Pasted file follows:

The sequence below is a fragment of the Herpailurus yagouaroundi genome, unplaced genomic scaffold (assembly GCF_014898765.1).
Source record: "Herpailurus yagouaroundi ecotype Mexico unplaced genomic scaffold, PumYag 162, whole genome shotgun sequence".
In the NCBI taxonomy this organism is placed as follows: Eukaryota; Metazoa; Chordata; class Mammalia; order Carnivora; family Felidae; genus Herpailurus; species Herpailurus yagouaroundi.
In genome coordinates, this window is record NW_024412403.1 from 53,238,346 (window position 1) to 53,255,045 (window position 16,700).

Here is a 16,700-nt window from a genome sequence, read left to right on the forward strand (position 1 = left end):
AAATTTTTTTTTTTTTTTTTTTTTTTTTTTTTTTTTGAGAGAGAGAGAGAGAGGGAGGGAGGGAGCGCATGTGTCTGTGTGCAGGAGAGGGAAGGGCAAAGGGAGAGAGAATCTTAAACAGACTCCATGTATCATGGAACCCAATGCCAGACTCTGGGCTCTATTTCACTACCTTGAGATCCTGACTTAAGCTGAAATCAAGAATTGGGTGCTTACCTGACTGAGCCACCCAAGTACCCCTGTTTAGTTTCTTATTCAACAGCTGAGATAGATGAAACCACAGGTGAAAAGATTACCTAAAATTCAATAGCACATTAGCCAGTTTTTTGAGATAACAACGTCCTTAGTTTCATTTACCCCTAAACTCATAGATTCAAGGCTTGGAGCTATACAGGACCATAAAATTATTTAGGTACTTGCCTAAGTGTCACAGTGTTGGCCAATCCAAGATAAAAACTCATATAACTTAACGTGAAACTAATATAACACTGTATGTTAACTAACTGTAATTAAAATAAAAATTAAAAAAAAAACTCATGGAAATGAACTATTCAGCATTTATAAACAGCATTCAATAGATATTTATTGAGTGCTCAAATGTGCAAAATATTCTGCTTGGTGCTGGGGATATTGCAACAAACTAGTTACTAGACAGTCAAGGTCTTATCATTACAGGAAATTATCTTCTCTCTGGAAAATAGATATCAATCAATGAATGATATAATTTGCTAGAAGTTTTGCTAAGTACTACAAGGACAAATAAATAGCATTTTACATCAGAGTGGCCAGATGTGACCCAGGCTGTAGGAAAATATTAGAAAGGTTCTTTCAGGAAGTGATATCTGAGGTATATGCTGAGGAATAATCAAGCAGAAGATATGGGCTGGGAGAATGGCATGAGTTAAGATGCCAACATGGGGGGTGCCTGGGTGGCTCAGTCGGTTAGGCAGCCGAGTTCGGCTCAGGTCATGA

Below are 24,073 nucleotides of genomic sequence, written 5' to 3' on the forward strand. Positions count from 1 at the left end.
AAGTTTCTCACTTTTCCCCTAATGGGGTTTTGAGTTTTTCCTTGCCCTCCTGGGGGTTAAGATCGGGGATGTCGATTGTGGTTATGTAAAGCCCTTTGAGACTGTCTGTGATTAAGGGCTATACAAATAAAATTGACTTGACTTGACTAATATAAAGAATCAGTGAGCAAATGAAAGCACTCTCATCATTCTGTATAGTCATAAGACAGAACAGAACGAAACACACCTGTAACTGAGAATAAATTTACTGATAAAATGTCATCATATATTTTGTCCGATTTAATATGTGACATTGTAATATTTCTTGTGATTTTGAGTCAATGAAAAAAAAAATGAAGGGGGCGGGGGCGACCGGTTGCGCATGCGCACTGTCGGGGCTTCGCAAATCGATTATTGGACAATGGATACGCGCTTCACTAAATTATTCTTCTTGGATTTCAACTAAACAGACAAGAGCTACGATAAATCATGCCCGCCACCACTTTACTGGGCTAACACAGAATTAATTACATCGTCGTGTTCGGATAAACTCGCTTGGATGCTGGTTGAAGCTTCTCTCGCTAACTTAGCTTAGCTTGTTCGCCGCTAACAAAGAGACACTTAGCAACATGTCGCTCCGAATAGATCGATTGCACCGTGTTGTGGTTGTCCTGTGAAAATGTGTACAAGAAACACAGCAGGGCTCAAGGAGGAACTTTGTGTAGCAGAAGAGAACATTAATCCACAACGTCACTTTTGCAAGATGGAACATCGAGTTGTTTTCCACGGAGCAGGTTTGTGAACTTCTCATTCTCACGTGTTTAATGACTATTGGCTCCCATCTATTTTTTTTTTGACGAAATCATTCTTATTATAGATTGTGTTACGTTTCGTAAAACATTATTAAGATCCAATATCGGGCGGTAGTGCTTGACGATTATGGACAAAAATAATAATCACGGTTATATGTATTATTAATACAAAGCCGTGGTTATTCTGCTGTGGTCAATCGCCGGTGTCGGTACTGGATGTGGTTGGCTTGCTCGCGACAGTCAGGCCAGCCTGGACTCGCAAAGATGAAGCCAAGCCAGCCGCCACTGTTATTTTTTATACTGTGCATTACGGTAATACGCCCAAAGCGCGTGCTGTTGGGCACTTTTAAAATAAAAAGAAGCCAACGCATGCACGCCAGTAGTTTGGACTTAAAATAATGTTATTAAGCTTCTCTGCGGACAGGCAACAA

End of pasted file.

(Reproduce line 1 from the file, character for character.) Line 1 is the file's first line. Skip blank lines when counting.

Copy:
The sequence below is a fragment of the Herpailurus yagouaroundi genome, unplaced genomic scaffold (assembly GCF_014898765.1).